The subscription model has really grown in interest after And Other Stories took it on and committed to it. And Other Stories was prescient in seeing that this was a way to do many things: to keep the publisher funded in a way that would not require capital, but also to create a community at the same time, and that’s what people are trying to do ever more around us. It keeps on growing, and I keep on meeting subscribers, so it has been pioneering. The language or country-specific reading groups were also pioneering: there’s a lot of unpaid work and stress behind the scenes, but people have talked about how to get over the hurdle of trying to get publishers to read the books they might be most interested in, so this bringing together of a group of readers within a specific time frame to look at a certain small number of books and to comment on them and discuss them is a really interesting model. They don’t always publish the books, but it does build up a community of people who understand And Other Stories. And it has attracted funding at times, so it’s obviously a model that can chime with the interests of the ministries of culture in different countries. So that is a pioneering thing to do, and it goes on.

It was your idea to commit to the Year of Publishing Women; how did that come about, and do you feel that it was successful?

After Kamila Shamsie published her ‘provocation’, Stefan and Tara (Tobler) asked whether we should do something for it. I think they meant we might write something in response; my first thought was “yes, we should”, and my second thought was “we should actually do what she’s suggested”. But the only way to do it was with a lot of planning and shared objectives and data gathering to follow what happened, to interrogate all the means by which we received books, and to talk to publishers and agents about what they were sending to us and what they could send for the Year of Publishing Women. It was always going to be a mixture of publishing women we’d already published and publishing new authors. The other reason I thought it was important is that And Other Stories is a press that publishes mostly translations – 60-70% of what they publish is in translation – and so it was more relevant for us than for publishers who don’t publish many translations, because women do struggle to get published outside the Anglophone world, they have so many things against them. They struggle to get published, and to get published well – in big enough numbers and with a big enough marketing campaign behind them – to make an impact. So they then don’t win prizes. Everything is against them. And then by the point that someone has to pitch the translation of that book to an Anglophone publisher, the hurdles are enormous. So I thought that was where the interest lay, that we should follow up the process and look at all the elements of that chain, and how we reached the decisions that we should publish these new books from these very different places.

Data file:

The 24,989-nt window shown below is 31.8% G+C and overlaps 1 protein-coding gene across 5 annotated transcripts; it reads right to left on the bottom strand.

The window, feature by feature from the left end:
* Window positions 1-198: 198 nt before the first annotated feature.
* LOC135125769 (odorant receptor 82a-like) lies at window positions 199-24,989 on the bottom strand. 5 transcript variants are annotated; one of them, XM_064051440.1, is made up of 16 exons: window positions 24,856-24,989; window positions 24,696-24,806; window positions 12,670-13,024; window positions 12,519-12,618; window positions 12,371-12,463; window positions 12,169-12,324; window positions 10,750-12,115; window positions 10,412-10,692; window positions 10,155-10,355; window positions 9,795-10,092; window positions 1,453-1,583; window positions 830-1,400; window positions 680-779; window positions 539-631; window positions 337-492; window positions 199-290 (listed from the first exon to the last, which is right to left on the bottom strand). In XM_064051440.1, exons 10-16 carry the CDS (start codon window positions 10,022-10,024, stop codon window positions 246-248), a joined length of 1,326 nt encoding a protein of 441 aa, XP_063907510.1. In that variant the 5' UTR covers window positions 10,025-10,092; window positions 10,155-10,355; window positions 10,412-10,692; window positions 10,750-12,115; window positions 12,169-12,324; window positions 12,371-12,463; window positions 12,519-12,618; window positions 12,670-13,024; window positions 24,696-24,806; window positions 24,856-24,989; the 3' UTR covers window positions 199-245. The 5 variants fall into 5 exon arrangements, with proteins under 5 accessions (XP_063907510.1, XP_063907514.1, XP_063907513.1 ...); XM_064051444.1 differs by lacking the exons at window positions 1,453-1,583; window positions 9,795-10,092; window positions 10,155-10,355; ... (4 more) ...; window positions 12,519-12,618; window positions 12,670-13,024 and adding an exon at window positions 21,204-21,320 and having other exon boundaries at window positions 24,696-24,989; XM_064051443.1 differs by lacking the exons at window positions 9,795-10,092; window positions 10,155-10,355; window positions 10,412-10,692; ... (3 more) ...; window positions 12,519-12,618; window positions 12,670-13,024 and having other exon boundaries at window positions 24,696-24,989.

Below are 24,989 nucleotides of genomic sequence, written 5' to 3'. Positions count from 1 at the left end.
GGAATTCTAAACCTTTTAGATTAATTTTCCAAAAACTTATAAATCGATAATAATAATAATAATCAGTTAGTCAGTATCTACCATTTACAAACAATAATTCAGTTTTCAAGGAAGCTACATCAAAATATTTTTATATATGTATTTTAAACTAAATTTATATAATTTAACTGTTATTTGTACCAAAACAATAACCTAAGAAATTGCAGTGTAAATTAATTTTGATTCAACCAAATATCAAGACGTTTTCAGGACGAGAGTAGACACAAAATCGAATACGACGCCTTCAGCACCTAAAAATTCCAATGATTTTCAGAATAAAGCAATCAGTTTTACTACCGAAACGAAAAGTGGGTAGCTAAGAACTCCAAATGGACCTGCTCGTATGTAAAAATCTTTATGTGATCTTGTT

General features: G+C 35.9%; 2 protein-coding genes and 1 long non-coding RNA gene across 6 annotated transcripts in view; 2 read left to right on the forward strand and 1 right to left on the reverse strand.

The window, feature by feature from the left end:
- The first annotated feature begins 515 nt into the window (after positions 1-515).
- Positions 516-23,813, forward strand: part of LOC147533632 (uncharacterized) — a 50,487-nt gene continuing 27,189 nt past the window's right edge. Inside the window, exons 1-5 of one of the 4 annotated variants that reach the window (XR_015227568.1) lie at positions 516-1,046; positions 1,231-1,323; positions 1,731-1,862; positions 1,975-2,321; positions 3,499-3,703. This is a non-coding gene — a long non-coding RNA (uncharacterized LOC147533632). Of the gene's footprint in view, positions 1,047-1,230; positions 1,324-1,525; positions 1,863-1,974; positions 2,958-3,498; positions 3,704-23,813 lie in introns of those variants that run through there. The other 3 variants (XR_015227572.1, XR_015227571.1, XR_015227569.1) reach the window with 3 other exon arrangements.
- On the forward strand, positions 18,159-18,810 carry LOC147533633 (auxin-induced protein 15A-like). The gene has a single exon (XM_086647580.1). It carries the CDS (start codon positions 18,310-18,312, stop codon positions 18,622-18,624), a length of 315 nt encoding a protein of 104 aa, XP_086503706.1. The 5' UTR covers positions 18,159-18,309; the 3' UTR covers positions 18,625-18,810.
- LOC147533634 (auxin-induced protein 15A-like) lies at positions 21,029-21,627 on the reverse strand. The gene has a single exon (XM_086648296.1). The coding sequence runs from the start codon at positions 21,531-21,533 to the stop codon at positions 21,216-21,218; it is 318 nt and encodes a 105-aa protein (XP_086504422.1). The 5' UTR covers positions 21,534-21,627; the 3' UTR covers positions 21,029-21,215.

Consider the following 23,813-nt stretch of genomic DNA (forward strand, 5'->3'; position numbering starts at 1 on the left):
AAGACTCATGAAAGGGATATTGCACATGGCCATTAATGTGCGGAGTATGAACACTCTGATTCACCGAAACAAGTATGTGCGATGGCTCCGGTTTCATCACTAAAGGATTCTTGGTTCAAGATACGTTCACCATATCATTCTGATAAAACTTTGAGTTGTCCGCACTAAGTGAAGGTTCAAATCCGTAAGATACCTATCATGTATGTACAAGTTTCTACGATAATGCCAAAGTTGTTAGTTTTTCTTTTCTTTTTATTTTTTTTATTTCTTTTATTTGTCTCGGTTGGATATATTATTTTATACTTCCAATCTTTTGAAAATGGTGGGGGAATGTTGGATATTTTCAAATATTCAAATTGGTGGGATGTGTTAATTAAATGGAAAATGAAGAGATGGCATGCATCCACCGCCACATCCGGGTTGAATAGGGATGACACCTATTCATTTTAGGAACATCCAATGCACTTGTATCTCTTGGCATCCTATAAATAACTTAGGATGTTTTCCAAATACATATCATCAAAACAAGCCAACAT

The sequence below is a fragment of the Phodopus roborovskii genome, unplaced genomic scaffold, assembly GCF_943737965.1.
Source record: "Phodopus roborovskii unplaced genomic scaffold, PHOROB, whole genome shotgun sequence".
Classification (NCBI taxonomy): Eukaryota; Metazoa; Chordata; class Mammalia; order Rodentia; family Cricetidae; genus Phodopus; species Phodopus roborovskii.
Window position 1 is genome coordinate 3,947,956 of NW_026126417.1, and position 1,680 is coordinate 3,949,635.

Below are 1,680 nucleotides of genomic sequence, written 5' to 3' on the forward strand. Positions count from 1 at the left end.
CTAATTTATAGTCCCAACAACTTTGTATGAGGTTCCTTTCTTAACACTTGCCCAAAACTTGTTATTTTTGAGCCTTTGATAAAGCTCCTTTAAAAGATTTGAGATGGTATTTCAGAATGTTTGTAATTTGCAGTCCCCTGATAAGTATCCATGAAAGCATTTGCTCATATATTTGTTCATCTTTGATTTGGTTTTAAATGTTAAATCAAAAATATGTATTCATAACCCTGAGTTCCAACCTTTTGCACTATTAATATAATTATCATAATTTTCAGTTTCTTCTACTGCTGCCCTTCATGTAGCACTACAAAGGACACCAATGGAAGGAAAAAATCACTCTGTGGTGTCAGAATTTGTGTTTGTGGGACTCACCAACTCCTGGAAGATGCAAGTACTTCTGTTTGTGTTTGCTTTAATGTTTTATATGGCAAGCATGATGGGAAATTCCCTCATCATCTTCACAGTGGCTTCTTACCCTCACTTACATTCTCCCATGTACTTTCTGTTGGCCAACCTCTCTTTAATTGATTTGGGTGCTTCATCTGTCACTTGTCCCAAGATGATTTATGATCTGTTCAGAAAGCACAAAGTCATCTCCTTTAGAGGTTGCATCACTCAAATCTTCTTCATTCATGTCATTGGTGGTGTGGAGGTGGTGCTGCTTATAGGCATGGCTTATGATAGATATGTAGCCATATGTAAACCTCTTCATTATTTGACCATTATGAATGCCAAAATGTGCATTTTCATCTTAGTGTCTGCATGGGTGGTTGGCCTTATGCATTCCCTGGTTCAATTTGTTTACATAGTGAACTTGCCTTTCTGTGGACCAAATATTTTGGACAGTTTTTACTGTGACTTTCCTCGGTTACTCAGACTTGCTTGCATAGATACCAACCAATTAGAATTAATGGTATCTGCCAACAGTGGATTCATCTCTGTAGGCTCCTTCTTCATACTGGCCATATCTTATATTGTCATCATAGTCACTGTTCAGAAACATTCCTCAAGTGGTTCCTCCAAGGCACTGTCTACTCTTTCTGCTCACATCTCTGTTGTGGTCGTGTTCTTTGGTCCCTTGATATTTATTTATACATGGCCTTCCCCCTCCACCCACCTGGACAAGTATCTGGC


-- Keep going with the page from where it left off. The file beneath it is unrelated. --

What do you perceive as the greatest challenges regarding gender bias in translated literature, and what might usefully be done to respond to and overcome such biases?

I think publishers need to go a little bit further in the work that they do, or in the tentacles that they reach out, assuming that they do, in order to hunt down the women that they want to publish, to give them a better chance of making it over into another language. And I think that the way to do that involves networking creatively, bringing scouts in – they have a wealth of knowledge, and they usually work for a single publisher in a single country, but I think that they can be tapped into a little bit more to see what comes out of a region or a country. Agents are also so much more on the ground than publishers are – agents from overseas are the ones to be talking to, and also translators who live within the countries where they translate from. They’re isolated in one sense, but on the other hand they are finger-on-the-pulse people. For example, the translator Jethro Soutar brought the first Equatorial Guinean writer into English. Jethro introduced not only his novel but the author himself to And Other Stories, from which point Stefan was able to negotiate a contract with the author, who owned his own rights, to represent him, and that meant that And Other Stories was able to sell that on into other languages, and thereby champion the author even further in a way that the original publisher was unable to do. It’s a productive relationship, and a model for how people who struggle to get published and then get published in small ways can make it on a bigger scale.